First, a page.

Those of us who grew up in the West most likely encountered those who, when questioned about religion, say that they’re not really “into” organized religion, but that Buddhism seems the most peaceful to them, so they’d maybe consider becoming Buddhist.
Surely, there are many peaceful Buddhists, as there are many peaceful people of other faiths, but it is important to acknowledge the facts that lay before us. There are Buddhists who are not only not pacifists, they are virulent and irresponsible in their use of violence.
Burma (also called Myanmar) is a Buddhist-majority country. Their now-under-house-arrest leader Aung San Suu Kyi defended the military’s genocidal campaign against the Rohingya Muslim minority in the Rakhine state.
All of this occurred before the recent military coup, which now controls the country.
Hypocrisy of the highest order
A Nobel Peace Prize winner who resisted Burmese military control, Aung Sun Suu Kyi, has become one of the military’s staunchest defenders. Perhaps now, under house arrest due the the military coup, she can pay for her disgusting double talk.
Others, however, surmise that the coup may have been a way for the country to avoid prosecution at the International Criminal Court, as the commander-in-chief Min Aung Hlaing is one of the officers in question in regards to the crimes.
Of course, everyday citizens of Burma rightfully have their concerns. A brutal military has now officially taken the reins of power. Nonetheless, what should give Muslims serious pause are the posters found amongst the crowd of protestors. Understandably, they call for an end to the military coup, but amongst such words are pictures of Aung San Suu Kyi.
If the protestors are disturbed by the usurping of power by the military, if they are disturbed in part because a military represents force without choice, then why are some of them longing for Aung San Suu Kyi’s return?
A Rohingya now living in the refugee camp in Cox’s Bazar, Bangladesh, described his reaction to seeing images of the protests online:
“’I looked at dozens of posts and images, and eventually I found one photograph, a young man on a street in Myanmar holding a banner that read: ‘I Really regret abt Rohingya crisis.’ I found a few reports of a very small number of people in Myanmar expressing their regrets over supporting or defending the violence against the Rohingya. But I couldn’t find any leaders from Daw [Madam] Aung San Suu Kyi’s National League for Democracy saying a word about the place of the Rohingya in the democratic system they are demanding.’”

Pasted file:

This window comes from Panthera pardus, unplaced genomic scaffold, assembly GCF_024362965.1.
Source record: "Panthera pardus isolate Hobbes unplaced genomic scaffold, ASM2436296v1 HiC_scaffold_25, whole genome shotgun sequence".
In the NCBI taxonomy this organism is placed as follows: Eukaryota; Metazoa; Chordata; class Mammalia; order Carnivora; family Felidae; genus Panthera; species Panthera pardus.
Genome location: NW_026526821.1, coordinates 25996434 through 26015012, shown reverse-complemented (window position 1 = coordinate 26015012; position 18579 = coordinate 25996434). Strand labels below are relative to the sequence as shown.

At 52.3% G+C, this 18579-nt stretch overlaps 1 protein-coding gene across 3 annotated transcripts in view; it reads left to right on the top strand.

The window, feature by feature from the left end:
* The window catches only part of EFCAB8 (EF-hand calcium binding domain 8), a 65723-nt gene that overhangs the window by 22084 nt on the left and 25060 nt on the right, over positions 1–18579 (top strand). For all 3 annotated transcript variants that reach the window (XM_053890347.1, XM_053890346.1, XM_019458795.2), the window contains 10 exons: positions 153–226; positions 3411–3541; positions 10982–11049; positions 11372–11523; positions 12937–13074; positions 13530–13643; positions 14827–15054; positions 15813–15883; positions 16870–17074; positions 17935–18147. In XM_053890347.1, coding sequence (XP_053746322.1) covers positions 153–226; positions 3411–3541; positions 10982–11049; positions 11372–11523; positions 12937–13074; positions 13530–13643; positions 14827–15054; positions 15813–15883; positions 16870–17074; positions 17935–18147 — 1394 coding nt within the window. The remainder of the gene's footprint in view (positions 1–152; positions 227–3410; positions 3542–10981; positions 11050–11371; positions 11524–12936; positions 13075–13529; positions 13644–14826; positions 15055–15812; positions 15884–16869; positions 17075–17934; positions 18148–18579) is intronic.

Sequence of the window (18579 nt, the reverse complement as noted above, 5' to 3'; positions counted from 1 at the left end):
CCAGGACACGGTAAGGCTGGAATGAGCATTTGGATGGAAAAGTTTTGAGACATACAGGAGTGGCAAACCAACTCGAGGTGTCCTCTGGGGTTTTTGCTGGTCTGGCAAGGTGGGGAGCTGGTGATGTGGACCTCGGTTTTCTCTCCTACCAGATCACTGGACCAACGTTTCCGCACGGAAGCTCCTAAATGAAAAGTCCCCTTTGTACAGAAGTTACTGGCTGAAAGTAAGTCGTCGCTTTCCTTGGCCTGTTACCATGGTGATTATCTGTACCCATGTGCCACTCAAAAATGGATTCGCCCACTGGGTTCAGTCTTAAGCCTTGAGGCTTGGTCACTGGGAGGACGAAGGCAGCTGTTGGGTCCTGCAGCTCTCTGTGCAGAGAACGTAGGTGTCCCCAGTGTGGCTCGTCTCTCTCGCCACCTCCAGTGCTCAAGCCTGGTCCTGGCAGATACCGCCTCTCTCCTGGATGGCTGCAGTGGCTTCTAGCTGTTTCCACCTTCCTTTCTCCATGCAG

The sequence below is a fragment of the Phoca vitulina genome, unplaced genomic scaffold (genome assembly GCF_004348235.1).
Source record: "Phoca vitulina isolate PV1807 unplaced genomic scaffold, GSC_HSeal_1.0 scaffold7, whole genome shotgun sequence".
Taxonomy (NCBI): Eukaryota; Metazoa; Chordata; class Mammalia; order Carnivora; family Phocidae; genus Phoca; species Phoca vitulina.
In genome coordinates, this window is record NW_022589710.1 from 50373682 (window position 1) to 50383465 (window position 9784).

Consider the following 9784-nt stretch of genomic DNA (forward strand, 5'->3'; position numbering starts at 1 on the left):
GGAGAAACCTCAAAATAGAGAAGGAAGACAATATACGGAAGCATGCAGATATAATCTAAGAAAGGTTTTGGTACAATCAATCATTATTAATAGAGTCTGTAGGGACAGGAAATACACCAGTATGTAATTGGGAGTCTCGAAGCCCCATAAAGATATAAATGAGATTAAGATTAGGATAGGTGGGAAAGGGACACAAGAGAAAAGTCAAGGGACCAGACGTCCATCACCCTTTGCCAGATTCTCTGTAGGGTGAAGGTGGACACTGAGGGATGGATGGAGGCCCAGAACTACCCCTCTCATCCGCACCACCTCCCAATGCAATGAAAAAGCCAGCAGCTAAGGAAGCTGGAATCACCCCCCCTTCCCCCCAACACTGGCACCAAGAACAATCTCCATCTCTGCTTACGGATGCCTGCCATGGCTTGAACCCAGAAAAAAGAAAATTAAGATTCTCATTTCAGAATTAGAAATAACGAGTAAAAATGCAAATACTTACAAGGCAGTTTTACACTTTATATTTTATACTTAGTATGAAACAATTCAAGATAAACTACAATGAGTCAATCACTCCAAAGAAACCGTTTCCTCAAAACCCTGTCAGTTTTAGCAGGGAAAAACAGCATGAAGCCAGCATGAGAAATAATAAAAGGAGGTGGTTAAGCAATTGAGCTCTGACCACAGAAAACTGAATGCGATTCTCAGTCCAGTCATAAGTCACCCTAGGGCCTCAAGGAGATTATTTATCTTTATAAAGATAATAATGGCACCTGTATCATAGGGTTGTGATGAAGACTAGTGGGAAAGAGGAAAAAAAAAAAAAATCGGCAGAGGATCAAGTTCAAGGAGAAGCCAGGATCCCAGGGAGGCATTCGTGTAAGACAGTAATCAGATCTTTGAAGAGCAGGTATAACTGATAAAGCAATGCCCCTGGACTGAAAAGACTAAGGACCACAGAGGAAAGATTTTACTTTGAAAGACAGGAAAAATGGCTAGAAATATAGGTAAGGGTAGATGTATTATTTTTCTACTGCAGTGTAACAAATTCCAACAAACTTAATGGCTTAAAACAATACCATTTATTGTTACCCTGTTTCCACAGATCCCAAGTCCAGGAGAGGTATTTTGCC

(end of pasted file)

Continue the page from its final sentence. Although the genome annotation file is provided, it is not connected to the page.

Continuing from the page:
It is strange to think that protestors would feel safer under a leader who supported her military’s brutal killing of Muslims and Christian minorities. Then again, maybe many of them are simply riding the waves of the day, calling for whatever seems better than what they have at the moment (the military), without much regard to what could be in front of them.
Protests for Democracy: Beyond Burma
For now, the protests in Burma are focused on ending the military coup and saving “their” leader (#saveourleader). Let’s see how it progresses. Simply by the fact that the country’s dear leaders have committed genocide, it is already a confused mish mash of calls for rights for all, with the specificities of rights for some.
This is nothing new today, in an era of identity politics, that seems to both state that we are defined by, say our sexual preference, or our skin color, or countless other measurements of identity, and that we are not defined by them and should all be treated as equals.
Identity politics are particularly challenging for Muslims in societies that have laws, for example, protecting the right of homosexual marriage, to practice one’s religion, and the freedom of speech, all under a status quo that supposedly says we respect all religions. Important themes like social justice and racial equality get overrun with a smattering of other slogans pulled from various ideologies.
The easy way out at that point, is to simply join the movements that will allow you not to be called a bigot, all the while highlighting your Muslim identity and how you stand proud with gay pride, with a woman’s right to choose an abortion, with whatever is in vogue at the time.
Islam roots us in a well-established, harmonious tradition, it grounds us in our faith, it protects us from the whims, the ebb and flow of ideological perspectives that no matter how nonsensical (e.g., postmodernism), no matter how contradictory (e.g., feminism), the believer knows where to stand. That is precisely what many of these movements lack, a clear, logical stance.
In Burma calls for ‘democracy’ and a return of a murderous leader do not bode well for the Rohingya.